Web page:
Enough reveling, next step to space was to visit Research and Development to see if they had any new parts. I didn't want to continue using model rockets if I could help it.
Here's the tech tree. We use our Science! to research new sets of parts. Of course, nothing is actually free - all new parts that have been researched will require an additional fee to prototype. The new parts we've made available will do nicely. Now, instead of the model rocket we were using before, our researchers have a new rocket that works the same, but has the fuel of two model rockets. Progress, I suppose.
Next, I rifle through the available contracts, looking for more work to fund the program. Two contracts immediately present themselves:
It's time to actually reach space, rather than staying in the atmosphere. Which, as my legal adviser is so eager to point out, will allow us to legally call ourselves a space program. We still call ourselves a space program, but don't tell anyone. We're hoping the feds don't notice before we get a rocket up there. While we're at it, I accept the challenge to haul our new and improved booster rocket up to at least 150k km.
A simple mission. Launch, collect some data, and return safely. Just the same as the mission before. All is going well, until disaster strikes. The hastily made design returns to the ground nose first. Unlike our first flight, the craft doesn't lose enough speed coming down and is moving too fast for the parachutes to safely release. Jebediah makes tries anyway, and the parachute disintegrates.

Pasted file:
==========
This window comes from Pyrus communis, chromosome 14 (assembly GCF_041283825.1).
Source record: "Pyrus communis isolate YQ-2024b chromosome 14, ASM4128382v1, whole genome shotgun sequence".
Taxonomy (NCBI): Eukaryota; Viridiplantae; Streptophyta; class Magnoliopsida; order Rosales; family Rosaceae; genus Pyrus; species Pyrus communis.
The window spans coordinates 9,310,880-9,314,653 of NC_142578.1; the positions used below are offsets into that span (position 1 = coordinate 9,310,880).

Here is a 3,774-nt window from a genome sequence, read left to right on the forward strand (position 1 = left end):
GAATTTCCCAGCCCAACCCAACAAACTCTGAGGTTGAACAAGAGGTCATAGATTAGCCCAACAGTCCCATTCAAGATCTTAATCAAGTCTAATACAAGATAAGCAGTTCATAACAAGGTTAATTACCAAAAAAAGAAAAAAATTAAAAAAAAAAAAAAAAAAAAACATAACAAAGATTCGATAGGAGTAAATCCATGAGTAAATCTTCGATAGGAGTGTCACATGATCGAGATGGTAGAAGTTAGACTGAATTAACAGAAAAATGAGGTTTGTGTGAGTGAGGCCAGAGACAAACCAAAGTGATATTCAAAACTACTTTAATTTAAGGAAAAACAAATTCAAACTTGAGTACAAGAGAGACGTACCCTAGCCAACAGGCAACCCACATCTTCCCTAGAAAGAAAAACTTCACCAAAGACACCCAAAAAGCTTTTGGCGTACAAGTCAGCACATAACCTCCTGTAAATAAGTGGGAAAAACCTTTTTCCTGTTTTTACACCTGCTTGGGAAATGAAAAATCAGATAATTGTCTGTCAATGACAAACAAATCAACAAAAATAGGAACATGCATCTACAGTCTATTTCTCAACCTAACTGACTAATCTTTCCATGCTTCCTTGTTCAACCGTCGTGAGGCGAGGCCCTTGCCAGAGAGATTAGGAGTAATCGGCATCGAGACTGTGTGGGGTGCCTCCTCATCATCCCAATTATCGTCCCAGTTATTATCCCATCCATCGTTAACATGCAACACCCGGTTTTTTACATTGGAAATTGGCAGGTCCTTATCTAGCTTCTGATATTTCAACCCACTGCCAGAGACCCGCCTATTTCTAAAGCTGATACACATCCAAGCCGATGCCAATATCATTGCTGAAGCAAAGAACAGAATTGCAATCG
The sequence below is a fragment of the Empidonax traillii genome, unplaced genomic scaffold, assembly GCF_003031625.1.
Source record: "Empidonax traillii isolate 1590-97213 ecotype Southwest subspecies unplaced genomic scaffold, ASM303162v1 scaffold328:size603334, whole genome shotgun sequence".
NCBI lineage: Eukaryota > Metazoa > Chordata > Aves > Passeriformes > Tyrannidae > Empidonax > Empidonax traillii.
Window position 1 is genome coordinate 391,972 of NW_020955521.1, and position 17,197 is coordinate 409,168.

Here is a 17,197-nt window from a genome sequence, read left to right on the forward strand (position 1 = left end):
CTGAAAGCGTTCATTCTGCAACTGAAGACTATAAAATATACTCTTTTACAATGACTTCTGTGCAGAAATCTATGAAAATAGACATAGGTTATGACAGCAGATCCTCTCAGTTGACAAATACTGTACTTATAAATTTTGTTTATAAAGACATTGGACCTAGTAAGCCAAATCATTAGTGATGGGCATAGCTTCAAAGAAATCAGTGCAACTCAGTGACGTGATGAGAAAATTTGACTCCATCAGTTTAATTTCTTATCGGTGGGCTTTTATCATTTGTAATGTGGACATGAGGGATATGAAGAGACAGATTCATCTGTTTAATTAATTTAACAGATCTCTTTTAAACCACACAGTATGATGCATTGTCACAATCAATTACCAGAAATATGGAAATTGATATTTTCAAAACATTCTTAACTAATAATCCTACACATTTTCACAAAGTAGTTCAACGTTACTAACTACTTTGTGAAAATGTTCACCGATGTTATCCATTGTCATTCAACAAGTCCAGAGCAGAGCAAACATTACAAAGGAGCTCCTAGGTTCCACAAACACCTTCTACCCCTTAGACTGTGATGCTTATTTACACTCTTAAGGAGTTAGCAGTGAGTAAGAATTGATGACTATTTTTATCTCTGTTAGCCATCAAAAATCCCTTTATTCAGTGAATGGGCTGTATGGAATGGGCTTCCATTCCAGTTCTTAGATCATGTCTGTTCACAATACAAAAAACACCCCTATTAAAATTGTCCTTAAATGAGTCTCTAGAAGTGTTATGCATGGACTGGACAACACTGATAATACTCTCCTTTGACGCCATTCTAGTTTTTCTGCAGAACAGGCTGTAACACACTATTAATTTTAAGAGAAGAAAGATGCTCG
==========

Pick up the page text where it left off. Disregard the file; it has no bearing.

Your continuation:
Morale is low. Our backup pilot Valentina is suited up for a similar mission. This time, we're back to the tried and true model rocket. It won't go high enough for another crash.
The mission is a success, with Valentina splashing down safely. Once she returns, I go to congratulate her, only to find myself met with a declaration: My pro kerbonauts were on strike while I was in charge. Turns out, they didn't think it an accident that Jebediah died earlier. If I wanted to take this agency into space, I'd have to recruit new, untrained kerbonauts.
PS. As an aside, I make sure to record everything I do. If you're interested in seeing what happens in video form, I should be able to upload that part to youtube. Most of what happens is boring, so I don't upload any of it by default. I hope you enjoyed this section.
Also, also, please if you could like the posts. It's surprising how much they can help spread it around.